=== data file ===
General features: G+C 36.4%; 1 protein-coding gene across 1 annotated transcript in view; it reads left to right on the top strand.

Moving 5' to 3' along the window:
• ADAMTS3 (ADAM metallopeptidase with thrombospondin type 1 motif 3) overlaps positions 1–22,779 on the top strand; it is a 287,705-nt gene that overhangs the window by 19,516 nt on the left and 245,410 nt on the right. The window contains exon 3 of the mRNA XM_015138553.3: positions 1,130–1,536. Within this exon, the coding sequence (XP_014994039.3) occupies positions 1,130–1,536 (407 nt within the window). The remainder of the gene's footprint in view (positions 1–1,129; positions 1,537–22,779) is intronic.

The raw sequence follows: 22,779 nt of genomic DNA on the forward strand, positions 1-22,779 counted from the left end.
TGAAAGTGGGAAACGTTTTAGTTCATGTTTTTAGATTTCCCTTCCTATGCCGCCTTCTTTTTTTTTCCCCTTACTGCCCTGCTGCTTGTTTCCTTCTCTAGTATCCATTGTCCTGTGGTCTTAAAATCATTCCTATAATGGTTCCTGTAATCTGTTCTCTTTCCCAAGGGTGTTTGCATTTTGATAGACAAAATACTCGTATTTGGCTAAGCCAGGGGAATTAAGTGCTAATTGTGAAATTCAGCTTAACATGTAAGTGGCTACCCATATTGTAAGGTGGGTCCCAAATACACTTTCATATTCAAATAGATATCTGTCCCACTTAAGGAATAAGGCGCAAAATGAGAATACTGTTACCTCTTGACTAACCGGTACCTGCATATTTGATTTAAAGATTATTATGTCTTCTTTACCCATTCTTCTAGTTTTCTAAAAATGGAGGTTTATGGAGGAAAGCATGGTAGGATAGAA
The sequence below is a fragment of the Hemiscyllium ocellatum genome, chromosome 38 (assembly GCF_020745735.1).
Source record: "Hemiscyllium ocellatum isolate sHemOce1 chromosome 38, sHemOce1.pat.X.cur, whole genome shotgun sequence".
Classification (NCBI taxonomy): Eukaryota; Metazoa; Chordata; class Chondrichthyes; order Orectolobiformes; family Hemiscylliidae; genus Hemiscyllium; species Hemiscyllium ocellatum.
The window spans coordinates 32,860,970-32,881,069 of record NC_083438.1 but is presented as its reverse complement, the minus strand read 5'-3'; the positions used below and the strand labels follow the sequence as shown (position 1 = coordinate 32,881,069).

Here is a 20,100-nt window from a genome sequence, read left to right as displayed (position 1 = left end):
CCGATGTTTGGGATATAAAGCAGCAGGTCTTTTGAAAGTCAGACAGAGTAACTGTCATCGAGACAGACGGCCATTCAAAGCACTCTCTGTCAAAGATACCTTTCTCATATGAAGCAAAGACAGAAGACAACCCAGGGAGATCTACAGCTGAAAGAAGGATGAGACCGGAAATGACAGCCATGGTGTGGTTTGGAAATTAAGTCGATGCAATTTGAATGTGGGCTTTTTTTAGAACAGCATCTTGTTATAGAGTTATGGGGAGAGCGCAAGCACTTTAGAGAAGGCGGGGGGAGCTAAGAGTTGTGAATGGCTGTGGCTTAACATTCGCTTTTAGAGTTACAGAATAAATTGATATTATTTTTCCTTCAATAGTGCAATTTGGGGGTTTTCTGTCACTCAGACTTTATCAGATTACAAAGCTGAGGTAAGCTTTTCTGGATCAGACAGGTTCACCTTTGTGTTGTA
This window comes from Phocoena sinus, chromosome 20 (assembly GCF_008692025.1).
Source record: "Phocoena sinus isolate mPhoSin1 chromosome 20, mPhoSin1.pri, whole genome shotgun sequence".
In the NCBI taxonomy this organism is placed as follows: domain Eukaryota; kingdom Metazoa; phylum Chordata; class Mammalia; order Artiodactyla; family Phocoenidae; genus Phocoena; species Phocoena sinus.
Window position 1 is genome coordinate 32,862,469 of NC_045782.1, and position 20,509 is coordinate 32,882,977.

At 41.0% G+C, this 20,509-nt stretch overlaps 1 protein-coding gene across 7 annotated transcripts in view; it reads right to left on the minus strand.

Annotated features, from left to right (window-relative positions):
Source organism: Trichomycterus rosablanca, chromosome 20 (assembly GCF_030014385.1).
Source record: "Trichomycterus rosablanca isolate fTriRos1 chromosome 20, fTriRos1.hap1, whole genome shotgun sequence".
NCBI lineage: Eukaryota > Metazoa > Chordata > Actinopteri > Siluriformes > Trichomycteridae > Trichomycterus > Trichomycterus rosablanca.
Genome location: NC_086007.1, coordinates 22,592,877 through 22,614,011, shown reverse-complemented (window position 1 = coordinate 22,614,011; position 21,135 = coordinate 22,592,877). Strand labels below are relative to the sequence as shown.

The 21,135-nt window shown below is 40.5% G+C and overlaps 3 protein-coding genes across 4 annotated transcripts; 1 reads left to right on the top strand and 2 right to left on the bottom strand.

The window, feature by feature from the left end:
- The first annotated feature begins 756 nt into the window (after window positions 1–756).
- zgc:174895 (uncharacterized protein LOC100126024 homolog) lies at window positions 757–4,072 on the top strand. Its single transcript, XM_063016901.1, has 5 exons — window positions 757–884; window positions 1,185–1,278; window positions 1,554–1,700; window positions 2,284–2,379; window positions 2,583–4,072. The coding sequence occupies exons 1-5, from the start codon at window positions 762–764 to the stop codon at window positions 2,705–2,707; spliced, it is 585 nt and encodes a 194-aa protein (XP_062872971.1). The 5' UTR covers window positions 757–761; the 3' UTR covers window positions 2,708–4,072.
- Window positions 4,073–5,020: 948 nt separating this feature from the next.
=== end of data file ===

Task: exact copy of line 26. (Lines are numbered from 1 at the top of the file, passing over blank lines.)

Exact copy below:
- Window positions 4,073–5,020: 948 nt separating this feature from the next.